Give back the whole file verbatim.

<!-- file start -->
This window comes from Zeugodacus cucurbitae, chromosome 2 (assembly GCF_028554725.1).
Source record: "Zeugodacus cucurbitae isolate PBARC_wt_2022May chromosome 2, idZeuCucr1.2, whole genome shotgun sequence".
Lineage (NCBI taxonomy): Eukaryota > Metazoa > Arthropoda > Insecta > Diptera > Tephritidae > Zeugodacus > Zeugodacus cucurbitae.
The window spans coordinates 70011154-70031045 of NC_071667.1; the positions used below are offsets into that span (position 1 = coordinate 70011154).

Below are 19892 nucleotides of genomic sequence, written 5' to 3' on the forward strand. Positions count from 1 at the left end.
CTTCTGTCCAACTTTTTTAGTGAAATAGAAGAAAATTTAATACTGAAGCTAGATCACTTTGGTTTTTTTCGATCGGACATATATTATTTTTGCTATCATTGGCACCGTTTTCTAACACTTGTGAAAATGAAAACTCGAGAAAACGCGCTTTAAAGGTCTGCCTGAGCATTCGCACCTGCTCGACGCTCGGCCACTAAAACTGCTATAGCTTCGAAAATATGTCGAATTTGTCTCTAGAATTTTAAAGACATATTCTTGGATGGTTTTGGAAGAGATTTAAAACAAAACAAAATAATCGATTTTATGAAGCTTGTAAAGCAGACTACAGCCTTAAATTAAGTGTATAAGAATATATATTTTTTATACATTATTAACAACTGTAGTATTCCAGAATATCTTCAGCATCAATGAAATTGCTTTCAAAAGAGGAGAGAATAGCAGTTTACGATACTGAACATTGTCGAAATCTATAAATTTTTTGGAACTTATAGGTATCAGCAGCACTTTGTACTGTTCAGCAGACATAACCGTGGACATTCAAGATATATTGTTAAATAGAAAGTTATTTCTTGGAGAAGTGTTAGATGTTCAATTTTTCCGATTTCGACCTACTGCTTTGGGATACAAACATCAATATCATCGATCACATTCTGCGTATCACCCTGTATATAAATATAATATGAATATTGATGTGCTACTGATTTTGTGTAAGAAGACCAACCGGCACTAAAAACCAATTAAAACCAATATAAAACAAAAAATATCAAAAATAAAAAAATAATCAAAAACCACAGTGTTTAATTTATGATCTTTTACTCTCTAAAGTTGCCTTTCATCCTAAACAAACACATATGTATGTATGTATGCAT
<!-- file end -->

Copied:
This window comes from Zeugodacus cucurbitae, chromosome 2 (assembly GCF_028554725.1).
Source record: "Zeugodacus cucurbitae isolate PBARC_wt_2022May chromosome 2, idZeuCucr1.2, whole genome shotgun sequence".
Lineage (NCBI taxonomy): Eukaryota > Metazoa > Arthropoda > Insecta > Diptera > Tephritidae > Zeugodacus > Zeugodacus cucurbitae.
The window spans coordinates 70011154-70031045 of NC_071667.1; the positions used below are offsets into that span (position 1 = coordinate 70011154).

Below are 19892 nucleotides of genomic sequence, written 5' to 3' on the forward strand. Positions count from 1 at the left end.
CTTCTGTCCAACTTTTTTAGTGAAATAGAAGAAAATTTAATACTGAAGCTAGATCACTTTGGTTTTTTTCGATCGGACATATATTATTTTTGCTATCATTGGCACCGTTTTCTAACACTTGTGAAAATGAAAACTCGAGAAAACGCGCTTTAAAGGTCTGCCTGAGCATTCGCACCTGCTCGACGCTCGGCCACTAAAACTGCTATAGCTTCGAAAATATGTCGAATTTGTCTCTAGAATTTTAAAGACATATTCTTGGATGGTTTTGGAAGAGATTTAAAACAAAACAAAATAATCGATTTTATGAAGCTTGTAAAGCAGACTACAGCCTTAAATTAAGTGTATAAGAATATATATTTTTTATACATTATTAACAACTGTAGTATTCCAGAATATCTTCAGCATCAATGAAATTGCTTTCAAAAGAGGAGAGAATAGCAGTTTACGATACTGAACATTGTCGAAATCTATAAATTTTTTGGAACTTATAGGTATCAGCAGCACTTTGTACTGTTCAGCAGACATAACCGTGGACATTCAAGATATATTGTTAAATAGAAAGTTATTTCTTGGAGAAGTGTTAGATGTTCAATTTTTCCGATTTCGACCTACTGCTTTGGGATACAAACATCAATATCATCGATCACATTCTGCGTATCACCCTGTATATAAATATAATATGAATATTGATGTGCTACTGATTTTGTGTAAGAAGACCAACCGGCACTAAAAACCAATTAAAACCAATATAAAACAAAAAATATCAAAAATAAAAAAATAATCAAAAACCACAGTGTTTAATTTATGATCTTTTACTCTCTAAAGTTGCCTTTCATCCTAAACAAACACATATGTATGTATGTATGCAT